In 1799, Salem’s weathered seafarers founded the East India Marine Society and began to assemble “natural and artificial curiosities” brought back from their journeys to Asia, Africa, and other distant lands. Over the following centuries, the collection grew, and while it did, the Society evolved through various shapes until it became the Peabody Essex Museum. Today, more than 1.8 million of these works invite visitors to explore the world in a facility that underwent a $200 million transformation in 2003.
The majority of works now rest in a Moshe Safdie–designed glass-and-brick building, focused around a sunny atrium whose various architectural silhouettes echo local forms. This new building joins the East India Marine Hall, built by the seafarers’ society in 1825 and dedicated in a ceremony attended by President John Adams. Today, that National Historic Landmark hosts society-member portraits and a number of the hall’s original objects; in other galleries, paintings and sculptures by Japanese, Indian, and Chinese artists hang on the walls or perch in glass cases like pies with personal-space issues. Guests can also tour Yin Yu Tang, the only complete Qing Dynasty house outside of China and a 200-year-old structure with intricate carvings.
In 2013, the Peabody Essex Museum will add exciting new displays to its rotating special exhibitions, from Faberge treasures to impressionistic masterpieces from the likes of Monet, Renoir, and Manet, as well as modern African-American art and contemporary art from India. After marveling at the skill and diversity of the artwork, visitors can drop by the Atrium Café or the Garden Restaurant for a bite to eat.
Fast Frame originated in Europe and now has more than 300 locations worldwide. With the understanding that people are prone to changing their minds, the teams at these 300 Fast Frame stores back up all their custom-framing projects with a 30-day design guarantee, giving patrons a month to decide if they want to swap their memorabilia for one of more than 2,000 other frame styles, paying the price difference if applicable. For each project, a team with more than 60 years of combined experience performs the work onsite, generally completing designs in less than a week and sometimes on the same day. In addition to photos and diplomas, customers can commission shadowboxes or framing of bulkier items, such as jerseys or baby’s first rap sheet. For all finished projects, Fast Frame secures its craftsmanship with a lifetime warranty.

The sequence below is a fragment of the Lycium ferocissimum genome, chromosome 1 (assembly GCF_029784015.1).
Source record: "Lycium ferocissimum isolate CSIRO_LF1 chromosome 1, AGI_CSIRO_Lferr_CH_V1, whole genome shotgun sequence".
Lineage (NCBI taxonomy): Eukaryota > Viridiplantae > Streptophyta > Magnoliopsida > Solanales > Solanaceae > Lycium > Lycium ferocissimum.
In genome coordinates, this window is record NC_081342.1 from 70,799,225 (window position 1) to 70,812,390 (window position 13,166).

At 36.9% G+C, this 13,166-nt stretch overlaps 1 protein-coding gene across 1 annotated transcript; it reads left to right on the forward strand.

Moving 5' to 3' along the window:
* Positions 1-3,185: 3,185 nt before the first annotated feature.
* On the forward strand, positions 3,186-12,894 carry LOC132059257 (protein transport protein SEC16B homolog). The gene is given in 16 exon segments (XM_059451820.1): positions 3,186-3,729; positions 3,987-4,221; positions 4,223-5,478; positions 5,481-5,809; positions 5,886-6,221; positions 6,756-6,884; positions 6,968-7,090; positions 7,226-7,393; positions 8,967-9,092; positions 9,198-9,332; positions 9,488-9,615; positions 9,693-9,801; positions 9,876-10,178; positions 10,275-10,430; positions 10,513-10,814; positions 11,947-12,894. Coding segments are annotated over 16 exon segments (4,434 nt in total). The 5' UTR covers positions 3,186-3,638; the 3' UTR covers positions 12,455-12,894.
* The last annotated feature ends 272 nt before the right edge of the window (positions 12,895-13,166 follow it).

The Griffin Museum of Photography was founded more than two decades ago to honor Arthur Griffin, a famous photojournalist whose work appeared in Time and Life, and who was the first photographer to capture baseball player Ted Williams and boxer Joe Louis in color. The non-profit museum is comprised of three galleries, one of which is solely dedicated to displaying Griffin's own photographs.
In the main gallery, rotating exhibits spotlight contemporary photographers that have included Peggy Sirota, known for her striking celebrity snapshots, and a selection of picture curated by NY Times Magazine director of photography Kathy Ryan. Up-and-coming artists take center stage in the museum's Atelier Gallery, while Griffin's pioneering photojournalism fills the Griffin Gallery.
The museum also hosts digital and night photography workshops, where you can master being on the other side of the lens. It also sells photo books and other merchandise, including black-and-white posters of Fenway Park and souvenir mugs.
Caswell Galleries is a 32 year old family Art, Print,and Framing store. With over 350 mouldings in stock, it enables us to complete most framing projects rather quickly and at the lowest possible price. We also publish our own line of local prints including images of Fenway, Boston, the Cape and Islands
Brimming with more than 40 exhibitors hailing from neighboring states and European countries, The Ellis Boston Antiques Show rolls out rare and precious goods from the past to the delight of collectors and admirers alike. In addition to a sprawling array of delicate antique furniture pieces, rare maps, one-of-a-kind handcrafted jewelry, and last week's hamburgers, the show touts a complimentary lecture series complete with the wizened wisdom of a PBS Antiques Roadshow appraiser and the editor of the New England Antiques Journal. The "Essentials for the New Collector" panel introduces newbie collectors to the fast-paced world of antique wheeling and dealing with insider tips such as what to ask a dealer before buying a piece or how to exorcize a possessed antique porcelain doll.
From a single Newbury Street storefront that first opened its doors in 1939, the Johnson Paint Company equips artists and renovators with a full spectrum of painting products and supplies to complete creative and residential projects. Customers browse paints, exterior stains, and eco-friendly products as friendly staff advise them on the best tools for their projects so that first-time clowns will apply the appropriate paint to their faces instead of just primer. Brighten rooms with a fresh coat of Benjamin Moore Regal Select ($48.99/gallon) or Benjamin Moore Aura ($63.99/gallon) and disguise wallpaper with a colorful new identity behind Farrow & Ball ($85/gallon) and Donald Kaufman ($110/gallon) pigment. Johnson Paint Company specializes in hard-to-find items such as dutch kalsomine, powdered pigments, and aniline dyes, saving customers from hand-grinding ochres and iron oxides in private workshops.